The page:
Netflix (NASDAQ:NFLX) grew worldwide paid streaming subscribers by 41% in 2012 and new subscriptions were up a whopping 8.2% sequentially in the 4th quarter. This allowed Netflix to reasonably estimate 1st-quarter 2013 revenues of between $1.0 and $1.03 Billion. A Yahoo survey of 28 analysts estimates 1st-quarter revenues to be $1.02 Billion, a 16.9% increase over the 2012 quarter. If costs were somehow contained then Netflix could blow out the 1st-quarter estimates and report up to $1.00 a share in earnings. When the December quarter was reported, it provided a windfall for investors as the stock price has tripled from the lows in 2012 to a high of $197.62. It also benefited Wells Fargo (NYSE:WFC), the holder of rights to convert its loan to Netflix to common shares at a price of $85.50 a share. The $200 million loan provided to Netflix looks to provide Wells with a $230 million profit, which gives Wells a nice interest rate for its loan.
Although these investors have seen a tremendous windfall, Netflix as an operating company is looking at a year of struggle in 2013. The company is continually facing contraction of its operating profit margins as amortization costs related to its streaming content library rise rapidly. In 2012 amortization costs reached 44% of company revenues and this was the primary cause of earnings dropping from $4.16 a share in 2011 to $0.29 in 2012. The Netflix business plan has been directed at keeping its investment in content under control and within its profitability goals. However, the amortization costs Netflix faces in the coming 12 months are likely to overwhelm the other parts of Netflix's financial statements.
The following chart shows the relationship of revenues, streaming library amortization costs, technology costs, and earnings in $ Billions for the last 3 years:
Revenues increased 70% from 2010 to 2012, and if Netflix could continue this level of growth, it could potentially grow its way out of its profit margin challenges. The issue that Netflix faces is that revenue growth has recently been falling off. Revenue growth decelerated in every quarter of 2012 when compared to the previous year's quarter until in the 4th-quarter revenue growth was up only 8% compared to the previous year's 4th quarter as shown in the following chart:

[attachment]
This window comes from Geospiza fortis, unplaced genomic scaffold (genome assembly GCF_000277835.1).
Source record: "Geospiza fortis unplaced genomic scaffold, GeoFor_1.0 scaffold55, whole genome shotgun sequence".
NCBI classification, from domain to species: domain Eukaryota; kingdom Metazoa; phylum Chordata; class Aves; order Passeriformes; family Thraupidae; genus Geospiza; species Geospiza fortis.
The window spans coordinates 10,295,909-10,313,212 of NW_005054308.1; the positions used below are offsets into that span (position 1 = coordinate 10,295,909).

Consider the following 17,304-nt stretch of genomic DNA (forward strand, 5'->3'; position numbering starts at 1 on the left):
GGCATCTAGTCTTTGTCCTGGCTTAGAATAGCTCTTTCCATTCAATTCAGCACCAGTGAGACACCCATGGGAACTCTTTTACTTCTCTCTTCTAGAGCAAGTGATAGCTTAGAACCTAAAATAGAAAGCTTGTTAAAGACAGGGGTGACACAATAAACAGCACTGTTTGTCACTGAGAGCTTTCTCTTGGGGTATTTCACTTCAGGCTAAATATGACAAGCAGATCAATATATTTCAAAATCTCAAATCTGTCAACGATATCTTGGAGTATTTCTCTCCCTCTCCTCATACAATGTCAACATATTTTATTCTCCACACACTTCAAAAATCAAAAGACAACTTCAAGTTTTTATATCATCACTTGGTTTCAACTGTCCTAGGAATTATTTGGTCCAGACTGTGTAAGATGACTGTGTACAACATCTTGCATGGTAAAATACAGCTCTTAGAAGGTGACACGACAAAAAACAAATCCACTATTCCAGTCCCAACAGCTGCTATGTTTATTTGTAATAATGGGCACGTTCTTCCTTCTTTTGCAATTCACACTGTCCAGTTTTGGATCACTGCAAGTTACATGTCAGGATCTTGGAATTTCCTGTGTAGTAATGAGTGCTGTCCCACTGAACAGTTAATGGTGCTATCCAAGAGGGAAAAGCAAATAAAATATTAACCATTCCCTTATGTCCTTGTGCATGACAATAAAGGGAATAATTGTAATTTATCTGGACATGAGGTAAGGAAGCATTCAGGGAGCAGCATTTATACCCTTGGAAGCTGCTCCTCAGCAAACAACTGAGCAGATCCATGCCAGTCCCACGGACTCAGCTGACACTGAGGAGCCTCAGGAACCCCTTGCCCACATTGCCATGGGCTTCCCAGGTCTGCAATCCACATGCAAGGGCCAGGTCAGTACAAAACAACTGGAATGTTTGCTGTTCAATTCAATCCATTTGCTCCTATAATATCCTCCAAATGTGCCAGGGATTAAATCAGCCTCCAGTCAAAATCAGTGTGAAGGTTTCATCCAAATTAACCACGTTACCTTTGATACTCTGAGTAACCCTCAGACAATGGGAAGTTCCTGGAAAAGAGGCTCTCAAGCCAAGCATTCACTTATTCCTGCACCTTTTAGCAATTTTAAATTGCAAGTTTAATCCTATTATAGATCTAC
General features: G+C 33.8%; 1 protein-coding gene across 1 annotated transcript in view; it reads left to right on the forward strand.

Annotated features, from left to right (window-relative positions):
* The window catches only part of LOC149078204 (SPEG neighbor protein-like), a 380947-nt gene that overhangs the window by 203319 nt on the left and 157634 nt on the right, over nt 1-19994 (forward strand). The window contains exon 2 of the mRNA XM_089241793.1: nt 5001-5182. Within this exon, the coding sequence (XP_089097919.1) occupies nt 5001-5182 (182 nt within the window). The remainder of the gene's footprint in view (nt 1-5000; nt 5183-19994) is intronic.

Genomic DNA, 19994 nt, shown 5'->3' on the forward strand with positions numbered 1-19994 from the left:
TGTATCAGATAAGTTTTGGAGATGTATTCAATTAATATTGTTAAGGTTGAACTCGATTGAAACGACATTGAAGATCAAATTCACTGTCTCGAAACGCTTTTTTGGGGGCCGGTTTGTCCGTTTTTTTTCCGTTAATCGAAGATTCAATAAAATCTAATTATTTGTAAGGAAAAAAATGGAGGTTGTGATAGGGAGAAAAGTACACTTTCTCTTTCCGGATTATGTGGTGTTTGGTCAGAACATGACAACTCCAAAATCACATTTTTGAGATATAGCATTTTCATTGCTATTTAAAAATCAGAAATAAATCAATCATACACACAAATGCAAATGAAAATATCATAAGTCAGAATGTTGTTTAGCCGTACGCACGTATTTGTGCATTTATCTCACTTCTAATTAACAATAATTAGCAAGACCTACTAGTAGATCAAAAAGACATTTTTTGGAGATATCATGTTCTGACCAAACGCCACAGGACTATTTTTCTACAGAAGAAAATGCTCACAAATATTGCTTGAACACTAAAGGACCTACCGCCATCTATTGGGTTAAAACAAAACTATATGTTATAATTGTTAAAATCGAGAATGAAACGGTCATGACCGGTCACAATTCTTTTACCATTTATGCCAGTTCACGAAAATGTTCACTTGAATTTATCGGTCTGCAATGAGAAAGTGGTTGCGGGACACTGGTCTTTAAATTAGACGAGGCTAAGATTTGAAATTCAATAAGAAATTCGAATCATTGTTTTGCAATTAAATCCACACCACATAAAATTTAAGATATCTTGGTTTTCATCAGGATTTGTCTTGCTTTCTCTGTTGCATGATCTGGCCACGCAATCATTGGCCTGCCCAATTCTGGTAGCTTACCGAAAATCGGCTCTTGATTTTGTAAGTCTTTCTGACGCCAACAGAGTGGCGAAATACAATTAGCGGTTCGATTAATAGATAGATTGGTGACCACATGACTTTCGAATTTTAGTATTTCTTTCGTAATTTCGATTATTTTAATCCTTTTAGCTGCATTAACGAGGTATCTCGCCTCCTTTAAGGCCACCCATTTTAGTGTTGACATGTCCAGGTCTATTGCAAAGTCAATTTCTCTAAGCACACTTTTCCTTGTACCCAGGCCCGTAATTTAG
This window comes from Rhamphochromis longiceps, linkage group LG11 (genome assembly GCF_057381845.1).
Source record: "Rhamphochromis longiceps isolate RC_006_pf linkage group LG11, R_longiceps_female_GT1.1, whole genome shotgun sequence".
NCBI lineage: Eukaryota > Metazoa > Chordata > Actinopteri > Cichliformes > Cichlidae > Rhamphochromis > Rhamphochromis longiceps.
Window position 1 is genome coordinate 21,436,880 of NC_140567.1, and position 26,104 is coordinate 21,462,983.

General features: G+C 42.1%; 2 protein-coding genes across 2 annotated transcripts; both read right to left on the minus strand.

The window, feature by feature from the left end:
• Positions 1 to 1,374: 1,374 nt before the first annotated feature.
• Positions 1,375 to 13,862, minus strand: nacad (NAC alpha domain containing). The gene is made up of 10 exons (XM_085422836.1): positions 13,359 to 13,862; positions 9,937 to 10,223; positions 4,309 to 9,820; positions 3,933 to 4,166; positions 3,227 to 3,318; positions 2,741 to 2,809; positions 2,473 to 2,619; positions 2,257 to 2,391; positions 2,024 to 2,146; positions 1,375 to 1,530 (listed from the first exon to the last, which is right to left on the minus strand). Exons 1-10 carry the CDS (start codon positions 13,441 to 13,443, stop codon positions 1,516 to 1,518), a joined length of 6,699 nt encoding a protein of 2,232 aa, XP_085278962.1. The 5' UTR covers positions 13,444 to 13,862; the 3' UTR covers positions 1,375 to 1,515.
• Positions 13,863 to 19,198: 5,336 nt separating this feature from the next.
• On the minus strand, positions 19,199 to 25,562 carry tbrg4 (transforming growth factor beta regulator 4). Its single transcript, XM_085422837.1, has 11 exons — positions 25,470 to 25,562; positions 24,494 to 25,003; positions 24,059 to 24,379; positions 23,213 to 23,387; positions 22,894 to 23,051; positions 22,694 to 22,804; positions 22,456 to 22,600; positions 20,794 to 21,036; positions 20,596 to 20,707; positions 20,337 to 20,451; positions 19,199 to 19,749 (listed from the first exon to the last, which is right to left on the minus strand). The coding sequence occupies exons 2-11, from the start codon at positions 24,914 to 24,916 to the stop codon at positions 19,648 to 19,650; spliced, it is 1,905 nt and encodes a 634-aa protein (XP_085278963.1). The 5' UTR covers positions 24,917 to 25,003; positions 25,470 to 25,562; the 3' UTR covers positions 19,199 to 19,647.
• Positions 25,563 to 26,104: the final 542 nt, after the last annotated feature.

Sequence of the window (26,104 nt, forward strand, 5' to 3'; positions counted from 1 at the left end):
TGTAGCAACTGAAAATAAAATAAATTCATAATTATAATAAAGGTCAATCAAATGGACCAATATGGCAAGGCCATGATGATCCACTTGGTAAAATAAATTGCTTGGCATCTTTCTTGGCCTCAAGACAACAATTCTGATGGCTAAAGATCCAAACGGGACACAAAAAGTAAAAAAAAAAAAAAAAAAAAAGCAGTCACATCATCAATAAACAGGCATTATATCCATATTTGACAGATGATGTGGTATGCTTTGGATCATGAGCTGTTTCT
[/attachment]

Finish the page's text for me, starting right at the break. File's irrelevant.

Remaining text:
Revenue Growth Expectations
Netflix has provided guidance for the 1st quarter of 2013 that predicts year-to-year revenue growth rising back to the 15 to 18.5% level, primarily driven by an expected $31 to $43 million sequential jump in international streaming revenues from 2012's 4th quarter to 2013's 1st quarter. This sequential jump can be predictable based on the addition of Netflix's 1.8 million international customers sequentially in the 4th quarter. If Netflix achieves this revenue growth in the 1st quarter, and this acceleration in growth continues, then it represents a return to the high growth rates Netflix was seeing prior to the 2nd half of 2011. Netflix is likely benefiting from the current surge in sales of tablets as well as the cost competitive advantage it has in parts of Europe and Latin America for delivery of entertainment. However, the current jump in Netflix's customer base is not necessarily predictive of future growth rates and the drop off in growth we see in the 2012 revenue graph above may prove to be the dominant trend.
Upward Pressure on Content Costs